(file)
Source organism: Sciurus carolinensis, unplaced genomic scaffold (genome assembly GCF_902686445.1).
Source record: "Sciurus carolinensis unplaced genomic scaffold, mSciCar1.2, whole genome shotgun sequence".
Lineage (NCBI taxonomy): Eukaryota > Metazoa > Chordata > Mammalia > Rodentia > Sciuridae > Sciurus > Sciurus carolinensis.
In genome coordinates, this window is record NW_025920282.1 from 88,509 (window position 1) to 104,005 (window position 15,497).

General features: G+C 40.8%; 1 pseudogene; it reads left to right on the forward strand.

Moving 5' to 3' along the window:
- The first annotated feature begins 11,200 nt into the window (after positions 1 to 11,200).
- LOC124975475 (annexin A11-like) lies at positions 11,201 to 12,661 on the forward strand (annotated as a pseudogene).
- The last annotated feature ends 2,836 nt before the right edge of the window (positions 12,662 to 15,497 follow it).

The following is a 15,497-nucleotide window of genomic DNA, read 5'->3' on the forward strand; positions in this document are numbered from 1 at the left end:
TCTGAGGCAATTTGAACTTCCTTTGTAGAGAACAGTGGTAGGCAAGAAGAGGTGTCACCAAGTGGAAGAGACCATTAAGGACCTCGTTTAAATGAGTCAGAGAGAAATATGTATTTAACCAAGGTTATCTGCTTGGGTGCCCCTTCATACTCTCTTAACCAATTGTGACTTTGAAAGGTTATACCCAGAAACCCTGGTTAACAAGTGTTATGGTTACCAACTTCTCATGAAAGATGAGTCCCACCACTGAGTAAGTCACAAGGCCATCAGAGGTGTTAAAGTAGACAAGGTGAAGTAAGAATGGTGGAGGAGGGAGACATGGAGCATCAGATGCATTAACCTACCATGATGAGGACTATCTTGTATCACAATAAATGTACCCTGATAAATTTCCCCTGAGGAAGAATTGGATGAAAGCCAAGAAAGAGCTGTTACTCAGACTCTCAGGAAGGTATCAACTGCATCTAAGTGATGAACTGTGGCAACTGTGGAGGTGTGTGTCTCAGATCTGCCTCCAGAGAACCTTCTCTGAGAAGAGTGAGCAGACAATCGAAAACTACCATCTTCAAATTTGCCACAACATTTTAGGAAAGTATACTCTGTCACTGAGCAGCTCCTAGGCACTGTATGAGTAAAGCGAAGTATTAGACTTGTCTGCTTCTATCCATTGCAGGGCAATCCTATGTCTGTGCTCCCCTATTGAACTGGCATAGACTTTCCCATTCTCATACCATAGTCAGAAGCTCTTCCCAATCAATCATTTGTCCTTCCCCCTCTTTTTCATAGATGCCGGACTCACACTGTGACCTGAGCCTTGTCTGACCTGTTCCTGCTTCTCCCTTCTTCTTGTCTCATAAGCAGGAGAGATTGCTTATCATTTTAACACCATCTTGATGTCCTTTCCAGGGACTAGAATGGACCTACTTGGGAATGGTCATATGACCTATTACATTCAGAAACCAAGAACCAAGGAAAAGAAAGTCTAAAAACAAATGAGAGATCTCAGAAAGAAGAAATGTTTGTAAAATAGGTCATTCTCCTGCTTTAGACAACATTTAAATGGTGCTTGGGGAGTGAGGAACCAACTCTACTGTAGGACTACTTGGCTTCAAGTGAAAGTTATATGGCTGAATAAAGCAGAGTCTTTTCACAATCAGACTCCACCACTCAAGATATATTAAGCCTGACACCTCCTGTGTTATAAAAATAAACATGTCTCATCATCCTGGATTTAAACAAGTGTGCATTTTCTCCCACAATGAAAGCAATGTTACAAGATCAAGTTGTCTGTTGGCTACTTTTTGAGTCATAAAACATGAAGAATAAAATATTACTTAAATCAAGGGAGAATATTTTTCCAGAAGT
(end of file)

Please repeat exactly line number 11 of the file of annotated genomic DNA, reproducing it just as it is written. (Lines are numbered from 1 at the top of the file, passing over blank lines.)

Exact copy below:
TCTGAGGCAATTTGAACTTCCTTTGTAGAGAACAGTGGTAGGCAAGAAGAGGTGTCACCAAGTGGAAGAGACCATTAAGGACCTCGTTTAAATGAGTCAGAGAGAAATATGTATTTAACCAAGGTTATCTGCTTGGGTGCCCCTTCATACTCTCTTAACCAATTGTGACTTTGAAAGGTTATACCCAGAAACCCTGGTTAACAAGTGTTATGGTTACCAACTTCTCATGAAAGATGAGTCCCACCACTGAGTAAGTCACAAGGCCATCAGAGGTGTTAAAGTAGACAAGGTGAAGTAAGAATGGTGGAGGAGGGAGACATGGAGCATCAGATGCATTAACCTACCATGATGAGGACTATCTTGTATCACAATAAATGTACCCTGATAAATTTCCCCTGAGGAAGAATTGGATGAAAGCCAAGAAAGAGCTGTTACTCAGACTCTCAGGAAGGTATCAACTGCATCTAAGTGATGAACTGTGGCAACTGTGGAGGTGTGTGTCTCAGATCTGCCTCCAGAGAACCTTCTCTGAGAAGAGTGAGCAGACAATCGAAAACTACCATCTTCAAATTTGCCACAACATTTTAGGAAAGTATACTCTGTCACTGAGCAGCTCCTAGGCACTGTATGAGTAAAGCGAAGTATTAGACTTGTCTGCTTCTATCCATTGCAGGGCAATCCTATGTCTGTGCTCCCCTATTGAACTGGCATAGACTTTCCCATTCTCATACCATAGTCAGAAGCTCTTCCCAATCAATCATTTGTCCTTCCCCCTCTTTTTCATAGATGCCGGACTCACACTGTGACCTGAGCCTTGTCTGACCTGTTCCTGCTTCTCCCTTCTTCTTGTCTCATAAGCAGGAGAGATTGCTTATCATTTTAACACCATCTTGATGTCCTTTCCAGGGACTAGAATGGACCTACTTGGGAATGGTCATATGACCTATTACATTCAGAAACCAAGAACCAAGGAAAAGAAAGTCTAAAAACAAATGAGAGATCTCAGAAAGAAGAAATGTTTGTAAAATAGGTCATTCTCCTGCTTTAGACAACATTTAAATGGTGCTTGGGGAGTGAGGAACCAACTCTACTGTAGGACTACTTGGCTTCAAGTGAAAGTTATATGGCTGAATAAAGCAGAGTCTTTTCACAATCAGACTCCACCACTCAAGATATATTAAGCCTGACACCTCCTGTGTTATAAAAATAAACATGTCTCATCATCCTGGATTTAAACAAGTGTGCATTTTCTCCCACAATGAAAGCAATGTTACAAGATCAAGTTGTCTGTTGGCTACTTTTTGAGTCATAAAACATGAAGAATAAAATATTACTTAAATCAAGGGAGAATATTTTTCCAGAAGT